Neptune, the company that brought us the GoPro-like Neptune Pine that was more phone than watch, has announced its newest product, the Neptune Duo. This device is the vision that Neptune CEO, Simon Tian, had in mind when he founded the company in 2013. Then 18-years-old, Tian said the vision was “too big” so the Pine was built to serve as an “interim product. So what’s the big idea?
The Neptune Duo is a smartwatch/phone combo that flips the already-established smartphone+companion device pairing on its head. Instead of the watch serving as an add-on to your phone, it’s the other way around. Tian explained during our briefing that today’s smartwatches are nothing more than “dummies” that don’t actually do anything without your phone. Even with your phone, smartwatches don’t offer anything more in the way of functionality. All they do is cut out the time you’d spend taking out your phone to check for notifications.
Tian’s solution is to make the watch a phone. The watch half of the Neptune Duo is called the Hub and it houses the SIM card, the GPS, a microphone, a quad-core processor, and a 1000mAh battery. It can make calls, send texts, run apps, and stream video to your “phone.” Why the bunny ears? Because it’s not actually a phone. The other half of the Neptune Duo is the “Pocket Screen,” a display (with a 2800mAh battery) for your watch.
The Pocket Screen does have a mic and a speaker so you can “make” calls, but that call is still being made through the watch and routed through to your phone. In this scenario, think of the handset as the Bluetooth headset and the watch as the phone powering it all. Thankfully, the Pocket Screen also has a camera, because even though he’s trying to offload everything to the wrist, Tian doesn’t expect us to snap photos with our watches. What a relief.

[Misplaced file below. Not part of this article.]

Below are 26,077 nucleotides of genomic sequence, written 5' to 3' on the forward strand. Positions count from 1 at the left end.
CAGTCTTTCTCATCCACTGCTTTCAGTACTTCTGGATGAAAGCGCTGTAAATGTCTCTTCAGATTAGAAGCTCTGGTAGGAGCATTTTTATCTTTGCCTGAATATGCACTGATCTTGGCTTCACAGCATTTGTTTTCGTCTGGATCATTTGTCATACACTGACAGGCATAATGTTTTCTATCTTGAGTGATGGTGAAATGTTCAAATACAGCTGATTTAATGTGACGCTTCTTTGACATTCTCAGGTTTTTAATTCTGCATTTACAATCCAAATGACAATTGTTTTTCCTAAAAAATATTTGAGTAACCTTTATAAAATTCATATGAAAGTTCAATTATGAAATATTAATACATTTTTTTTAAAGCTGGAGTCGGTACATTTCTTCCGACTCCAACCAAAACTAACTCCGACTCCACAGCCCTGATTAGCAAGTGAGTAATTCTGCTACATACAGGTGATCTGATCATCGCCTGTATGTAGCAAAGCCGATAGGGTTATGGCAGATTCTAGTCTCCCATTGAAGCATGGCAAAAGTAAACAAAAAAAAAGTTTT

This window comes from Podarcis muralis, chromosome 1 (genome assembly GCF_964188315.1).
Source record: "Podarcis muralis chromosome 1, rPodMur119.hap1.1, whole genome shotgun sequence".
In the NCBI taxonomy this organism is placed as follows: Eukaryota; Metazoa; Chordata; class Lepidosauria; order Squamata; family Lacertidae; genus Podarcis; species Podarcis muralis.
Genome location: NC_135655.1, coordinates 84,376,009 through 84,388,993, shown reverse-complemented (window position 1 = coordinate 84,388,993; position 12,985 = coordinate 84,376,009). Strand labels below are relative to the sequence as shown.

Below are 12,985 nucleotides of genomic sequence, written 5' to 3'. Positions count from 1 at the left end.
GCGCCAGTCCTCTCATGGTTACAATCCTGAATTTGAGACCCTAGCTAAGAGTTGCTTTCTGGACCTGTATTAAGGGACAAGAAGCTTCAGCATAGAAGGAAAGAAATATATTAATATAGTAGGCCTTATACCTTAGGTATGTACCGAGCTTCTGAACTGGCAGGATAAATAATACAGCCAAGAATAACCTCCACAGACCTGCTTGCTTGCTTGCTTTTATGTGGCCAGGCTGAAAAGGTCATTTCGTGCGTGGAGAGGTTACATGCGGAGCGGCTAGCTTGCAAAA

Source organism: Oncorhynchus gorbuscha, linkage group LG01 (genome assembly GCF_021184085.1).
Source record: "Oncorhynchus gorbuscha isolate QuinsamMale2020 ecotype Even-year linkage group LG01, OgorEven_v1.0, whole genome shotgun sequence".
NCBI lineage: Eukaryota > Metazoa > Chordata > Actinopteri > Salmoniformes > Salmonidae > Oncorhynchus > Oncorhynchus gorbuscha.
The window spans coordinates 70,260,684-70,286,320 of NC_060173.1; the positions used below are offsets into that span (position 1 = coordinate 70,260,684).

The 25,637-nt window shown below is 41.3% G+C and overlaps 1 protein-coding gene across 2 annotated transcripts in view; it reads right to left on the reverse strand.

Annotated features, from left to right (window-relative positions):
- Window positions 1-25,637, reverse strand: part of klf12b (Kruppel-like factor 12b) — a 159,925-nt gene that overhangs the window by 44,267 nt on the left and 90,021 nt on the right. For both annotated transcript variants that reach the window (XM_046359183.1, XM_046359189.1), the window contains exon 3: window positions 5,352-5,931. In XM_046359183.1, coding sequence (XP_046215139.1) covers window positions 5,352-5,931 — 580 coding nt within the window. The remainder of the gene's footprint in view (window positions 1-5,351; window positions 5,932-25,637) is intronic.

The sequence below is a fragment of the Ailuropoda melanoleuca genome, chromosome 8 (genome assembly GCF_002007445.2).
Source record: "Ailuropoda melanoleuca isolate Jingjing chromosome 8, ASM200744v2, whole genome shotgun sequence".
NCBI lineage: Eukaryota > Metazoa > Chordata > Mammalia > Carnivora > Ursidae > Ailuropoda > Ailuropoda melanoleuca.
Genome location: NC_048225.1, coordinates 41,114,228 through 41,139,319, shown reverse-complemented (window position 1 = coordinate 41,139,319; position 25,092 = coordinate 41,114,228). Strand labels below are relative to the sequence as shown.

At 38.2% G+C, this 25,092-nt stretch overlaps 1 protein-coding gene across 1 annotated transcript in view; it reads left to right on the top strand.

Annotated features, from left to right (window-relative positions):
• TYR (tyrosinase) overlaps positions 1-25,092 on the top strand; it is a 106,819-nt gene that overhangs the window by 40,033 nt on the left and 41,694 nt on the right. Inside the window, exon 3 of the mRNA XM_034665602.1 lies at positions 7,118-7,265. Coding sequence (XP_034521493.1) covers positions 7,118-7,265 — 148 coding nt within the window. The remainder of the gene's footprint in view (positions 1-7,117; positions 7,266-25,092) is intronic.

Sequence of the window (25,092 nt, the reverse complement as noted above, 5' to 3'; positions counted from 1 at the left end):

The Pocket Screen is really, really dumb (Tian says: “It doesn’t need to be smart”). It won’t remember any of your personal information. The upside of that is that you don’t need to worry about it getting stolen. What’s more, theoretically, if you leave your house wearing the watch but forget your Pocket Screen, you can just borrow mine, pair it with your phone, and send all your emails and texts like normal.
The unit we saw (pictured above) was a non-working prototype. It was extremely comfortable, and the Pocket Screen extremely light, but it’s hard to pass judgement on such an early stage prototype. The real deal could well be heavier or more bulky than what we saw last week. That said, in terms of design, the Neptune Duo is pretty sleek. It is more bracelet than watch, and Tian says the display will cover about 60% of the bracelet’s surface area. That should be enough to scroll through messages and emails before deciding whether you need your Pocket Screen or not. The Pocket Square is very thin, though we imagine incorporating a decent camera module will mean a thicker finished product (or at the very least a protruding camera).
It is more bracelet than watch, and Tian says the display will cover about 60% of the bracelet’s surface area. That should be enough to scroll through messages and emails before deciding whether you need your Pocket Screen or not. The Pocket Square is very thin, though we imagine incorporating a decent camera module will mean a thicker finished product (or at the very least a protruding camera).
The Neptune Duo package is up for pre-order now via a pledge system on Neptune’s website. Because it’s essentially a phone, it’s more expensive than your average smartwatch. Those willing to pledge the full cost up front will be charged $498. If you pay $199 now, you’ll be charged $399 at shipment. If you pledge $49, you’ll be charged $649 when your order ships. If you don’t want to pay anything up front, you’ll have to pay a whopping $749 when your order ships. That’s a lot.
Orders won’t ship until the end of the year, and Tian does expect those who purchased the Pine (which was itself a standalone smartphone in watch clothing) to upgrade to this new device. The Pine, thanks to its status as an “interim device,” will be discontinued. The young CEO promises current devices will continue to be supported, though he didn’t say in what capacity or for how long.